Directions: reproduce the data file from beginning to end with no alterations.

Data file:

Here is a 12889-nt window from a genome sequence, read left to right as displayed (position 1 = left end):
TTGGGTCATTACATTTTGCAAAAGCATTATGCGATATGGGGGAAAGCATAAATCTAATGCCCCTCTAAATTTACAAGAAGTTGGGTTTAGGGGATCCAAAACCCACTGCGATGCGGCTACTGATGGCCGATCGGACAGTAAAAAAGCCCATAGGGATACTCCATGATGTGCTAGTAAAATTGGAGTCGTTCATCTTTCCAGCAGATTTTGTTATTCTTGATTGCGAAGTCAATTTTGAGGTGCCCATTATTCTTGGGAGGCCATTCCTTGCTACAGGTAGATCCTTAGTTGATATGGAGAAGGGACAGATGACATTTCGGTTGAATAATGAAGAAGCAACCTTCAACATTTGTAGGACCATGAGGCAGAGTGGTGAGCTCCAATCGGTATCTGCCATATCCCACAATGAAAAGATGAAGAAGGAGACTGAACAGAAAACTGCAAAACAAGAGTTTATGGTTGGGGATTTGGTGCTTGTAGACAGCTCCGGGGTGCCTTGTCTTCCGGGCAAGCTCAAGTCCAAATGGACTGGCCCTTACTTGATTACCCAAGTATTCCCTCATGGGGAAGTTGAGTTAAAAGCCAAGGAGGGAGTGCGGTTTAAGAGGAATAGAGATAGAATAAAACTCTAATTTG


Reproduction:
Here is a 12889-nt window from a genome sequence, read left to right as displayed (position 1 = left end):
TTGGGTCATTACATTTTGCAAAAGCATTATGCGATATGGGGGAAAGCATAAATCTAATGCCCCTCTAAATTTACAAGAAGTTGGGTTTAGGGGATCCAAAACCCACTGCGATGCGGCTACTGATGGCCGATCGGACAGTAAAAAAGCCCATAGGGATACTCCATGATGTGCTAGTAAAATTGGAGTCGTTCATCTTTCCAGCAGATTTTGTTATTCTTGATTGCGAAGTCAATTTTGAGGTGCCCATTATTCTTGGGAGGCCATTCCTTGCTACAGGTAGATCCTTAGTTGATATGGAGAAGGGACAGATGACATTTCGGTTGAATAATGAAGAAGCAACCTTCAACATTTGTAGGACCATGAGGCAGAGTGGTGAGCTCCAATCGGTATCTGCCATATCCCACAATGAAAAGATGAAGAAGGAGACTGAACAGAAAACTGCAAAACAAGAGTTTATGGTTGGGGATTTGGTGCTTGTAGACAGCTCCGGGGTGCCTTGTCTTCCGGGCAAGCTCAAGTCCAAATGGACTGGCCCTTACTTGATTACCCAAGTATTCCCTCATGGGGAAGTTGAGTTAAAAGCCAAGGAGGGAGTGCGGTTTAAGAGGAATAGAGATAGAATAAAACTCTAATTTG